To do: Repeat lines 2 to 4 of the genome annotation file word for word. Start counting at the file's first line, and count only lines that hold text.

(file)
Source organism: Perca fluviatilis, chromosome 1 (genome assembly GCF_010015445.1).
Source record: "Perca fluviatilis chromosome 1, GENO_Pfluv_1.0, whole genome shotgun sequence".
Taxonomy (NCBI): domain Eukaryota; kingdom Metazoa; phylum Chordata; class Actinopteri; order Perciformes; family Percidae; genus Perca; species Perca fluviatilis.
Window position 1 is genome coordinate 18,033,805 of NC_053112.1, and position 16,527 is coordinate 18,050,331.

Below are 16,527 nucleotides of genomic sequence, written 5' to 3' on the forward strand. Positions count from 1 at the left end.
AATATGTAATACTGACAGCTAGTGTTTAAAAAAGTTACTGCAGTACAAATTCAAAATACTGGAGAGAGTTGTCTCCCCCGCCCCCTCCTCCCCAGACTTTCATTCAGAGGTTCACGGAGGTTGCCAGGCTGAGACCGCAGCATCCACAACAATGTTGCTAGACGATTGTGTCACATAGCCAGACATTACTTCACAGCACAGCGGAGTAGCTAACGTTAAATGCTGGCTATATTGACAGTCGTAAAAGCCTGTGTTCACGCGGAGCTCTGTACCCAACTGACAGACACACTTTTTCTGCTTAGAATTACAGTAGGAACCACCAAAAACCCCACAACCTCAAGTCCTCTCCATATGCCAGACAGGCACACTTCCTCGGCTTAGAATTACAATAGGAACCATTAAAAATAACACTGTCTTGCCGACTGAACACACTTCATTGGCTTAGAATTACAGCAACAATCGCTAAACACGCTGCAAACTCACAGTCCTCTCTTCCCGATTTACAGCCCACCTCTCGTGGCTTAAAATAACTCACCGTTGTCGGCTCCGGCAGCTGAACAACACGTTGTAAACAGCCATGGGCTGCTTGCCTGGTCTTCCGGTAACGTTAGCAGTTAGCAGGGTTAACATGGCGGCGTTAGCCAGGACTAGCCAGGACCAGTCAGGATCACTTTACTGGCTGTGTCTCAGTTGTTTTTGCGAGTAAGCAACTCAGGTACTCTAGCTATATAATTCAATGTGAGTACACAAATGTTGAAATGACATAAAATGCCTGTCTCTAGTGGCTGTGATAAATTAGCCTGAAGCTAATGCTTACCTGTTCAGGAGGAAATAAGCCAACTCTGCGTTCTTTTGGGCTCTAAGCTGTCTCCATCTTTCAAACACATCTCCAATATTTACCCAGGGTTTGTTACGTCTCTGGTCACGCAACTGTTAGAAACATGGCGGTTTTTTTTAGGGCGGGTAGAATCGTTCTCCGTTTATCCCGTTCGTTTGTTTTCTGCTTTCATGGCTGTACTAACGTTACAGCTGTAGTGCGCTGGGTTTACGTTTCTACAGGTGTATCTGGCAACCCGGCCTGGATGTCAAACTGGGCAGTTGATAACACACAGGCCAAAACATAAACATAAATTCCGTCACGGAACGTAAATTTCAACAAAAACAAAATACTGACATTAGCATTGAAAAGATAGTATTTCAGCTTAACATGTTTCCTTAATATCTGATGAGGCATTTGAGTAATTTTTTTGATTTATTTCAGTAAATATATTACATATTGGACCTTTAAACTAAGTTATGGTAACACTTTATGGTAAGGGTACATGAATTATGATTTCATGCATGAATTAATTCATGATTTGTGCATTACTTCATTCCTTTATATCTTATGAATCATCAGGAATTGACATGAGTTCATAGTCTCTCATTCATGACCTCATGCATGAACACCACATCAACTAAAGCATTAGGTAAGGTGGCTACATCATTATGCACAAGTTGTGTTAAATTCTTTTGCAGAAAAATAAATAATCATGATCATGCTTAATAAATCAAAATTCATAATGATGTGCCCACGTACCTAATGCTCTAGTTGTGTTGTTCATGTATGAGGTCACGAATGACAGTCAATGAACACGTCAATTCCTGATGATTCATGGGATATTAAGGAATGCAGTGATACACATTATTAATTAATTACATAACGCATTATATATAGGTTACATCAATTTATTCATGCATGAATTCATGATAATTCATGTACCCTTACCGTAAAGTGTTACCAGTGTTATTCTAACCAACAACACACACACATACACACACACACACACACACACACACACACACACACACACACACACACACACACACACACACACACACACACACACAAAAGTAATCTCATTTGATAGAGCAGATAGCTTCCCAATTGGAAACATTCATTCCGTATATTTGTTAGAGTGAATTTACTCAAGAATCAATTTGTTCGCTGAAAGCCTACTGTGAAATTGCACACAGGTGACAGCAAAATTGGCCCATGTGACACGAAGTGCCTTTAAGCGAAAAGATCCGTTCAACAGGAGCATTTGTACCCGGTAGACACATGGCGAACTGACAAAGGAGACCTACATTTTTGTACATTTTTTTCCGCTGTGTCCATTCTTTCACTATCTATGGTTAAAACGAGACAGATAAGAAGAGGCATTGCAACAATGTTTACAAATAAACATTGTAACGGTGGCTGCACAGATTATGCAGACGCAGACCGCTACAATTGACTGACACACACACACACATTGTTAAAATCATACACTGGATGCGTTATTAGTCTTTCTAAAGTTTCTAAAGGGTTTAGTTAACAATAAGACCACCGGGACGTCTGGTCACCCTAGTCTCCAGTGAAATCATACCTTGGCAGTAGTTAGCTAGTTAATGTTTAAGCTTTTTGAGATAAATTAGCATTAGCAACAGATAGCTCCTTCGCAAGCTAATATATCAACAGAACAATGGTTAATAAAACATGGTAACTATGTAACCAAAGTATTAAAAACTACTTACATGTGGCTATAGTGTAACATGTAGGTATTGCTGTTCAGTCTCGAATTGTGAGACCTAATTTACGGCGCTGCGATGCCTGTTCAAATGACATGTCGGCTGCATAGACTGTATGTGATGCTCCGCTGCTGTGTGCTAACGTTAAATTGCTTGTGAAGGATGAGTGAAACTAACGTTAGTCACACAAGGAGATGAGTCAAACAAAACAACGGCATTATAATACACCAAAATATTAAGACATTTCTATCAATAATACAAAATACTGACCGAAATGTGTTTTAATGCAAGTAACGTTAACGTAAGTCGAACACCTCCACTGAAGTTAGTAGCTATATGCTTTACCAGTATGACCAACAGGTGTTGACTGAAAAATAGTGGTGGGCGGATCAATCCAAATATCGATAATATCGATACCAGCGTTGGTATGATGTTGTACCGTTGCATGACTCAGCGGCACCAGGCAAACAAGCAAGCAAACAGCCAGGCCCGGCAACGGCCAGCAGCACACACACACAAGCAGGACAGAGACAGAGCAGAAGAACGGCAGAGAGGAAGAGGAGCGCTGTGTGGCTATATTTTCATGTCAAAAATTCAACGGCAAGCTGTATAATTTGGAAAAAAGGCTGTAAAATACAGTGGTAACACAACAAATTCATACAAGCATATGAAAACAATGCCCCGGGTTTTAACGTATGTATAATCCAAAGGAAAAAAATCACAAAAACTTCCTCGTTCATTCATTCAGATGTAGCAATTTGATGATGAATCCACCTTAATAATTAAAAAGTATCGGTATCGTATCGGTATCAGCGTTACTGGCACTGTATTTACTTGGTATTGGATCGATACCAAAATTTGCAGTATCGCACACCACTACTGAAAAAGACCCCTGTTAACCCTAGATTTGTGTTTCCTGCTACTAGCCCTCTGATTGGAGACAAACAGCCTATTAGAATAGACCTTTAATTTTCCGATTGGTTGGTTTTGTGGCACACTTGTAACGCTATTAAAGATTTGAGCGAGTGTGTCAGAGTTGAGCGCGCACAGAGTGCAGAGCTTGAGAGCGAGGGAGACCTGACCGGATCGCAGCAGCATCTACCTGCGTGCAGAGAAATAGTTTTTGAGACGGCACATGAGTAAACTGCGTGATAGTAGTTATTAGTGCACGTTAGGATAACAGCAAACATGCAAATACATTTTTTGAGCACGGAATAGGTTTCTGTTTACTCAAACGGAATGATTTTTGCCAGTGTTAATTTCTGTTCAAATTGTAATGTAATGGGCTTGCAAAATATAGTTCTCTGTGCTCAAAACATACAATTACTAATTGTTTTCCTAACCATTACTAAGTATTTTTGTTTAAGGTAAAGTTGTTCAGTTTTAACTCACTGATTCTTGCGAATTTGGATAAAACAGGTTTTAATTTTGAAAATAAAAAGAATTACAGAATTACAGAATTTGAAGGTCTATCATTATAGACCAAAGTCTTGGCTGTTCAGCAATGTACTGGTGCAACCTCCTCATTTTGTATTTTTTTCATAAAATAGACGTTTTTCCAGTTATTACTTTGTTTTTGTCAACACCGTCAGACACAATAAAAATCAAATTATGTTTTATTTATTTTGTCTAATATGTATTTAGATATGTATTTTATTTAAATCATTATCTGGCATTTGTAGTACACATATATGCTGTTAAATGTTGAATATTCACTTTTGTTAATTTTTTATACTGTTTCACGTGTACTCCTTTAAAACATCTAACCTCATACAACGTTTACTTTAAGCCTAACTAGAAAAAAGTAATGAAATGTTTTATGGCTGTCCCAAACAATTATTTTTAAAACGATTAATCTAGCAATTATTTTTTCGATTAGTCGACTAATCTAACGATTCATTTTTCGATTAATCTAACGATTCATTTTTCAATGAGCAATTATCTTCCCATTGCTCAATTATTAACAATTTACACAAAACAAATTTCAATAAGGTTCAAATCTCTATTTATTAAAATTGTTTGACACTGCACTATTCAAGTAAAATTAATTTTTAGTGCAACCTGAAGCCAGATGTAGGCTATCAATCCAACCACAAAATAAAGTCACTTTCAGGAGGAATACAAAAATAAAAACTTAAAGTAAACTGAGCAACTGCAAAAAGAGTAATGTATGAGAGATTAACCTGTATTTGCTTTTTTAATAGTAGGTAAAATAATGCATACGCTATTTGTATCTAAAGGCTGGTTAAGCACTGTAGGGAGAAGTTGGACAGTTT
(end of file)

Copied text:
Source record: "Perca fluviatilis chromosome 1, GENO_Pfluv_1.0, whole genome shotgun sequence".
Taxonomy (NCBI): domain Eukaryota; kingdom Metazoa; phylum Chordata; class Actinopteri; order Perciformes; family Percidae; genus Perca; species Perca fluviatilis.
Window position 1 is genome coordinate 18,033,805 of NC_053112.1, and position 16,527 is coordinate 18,050,331.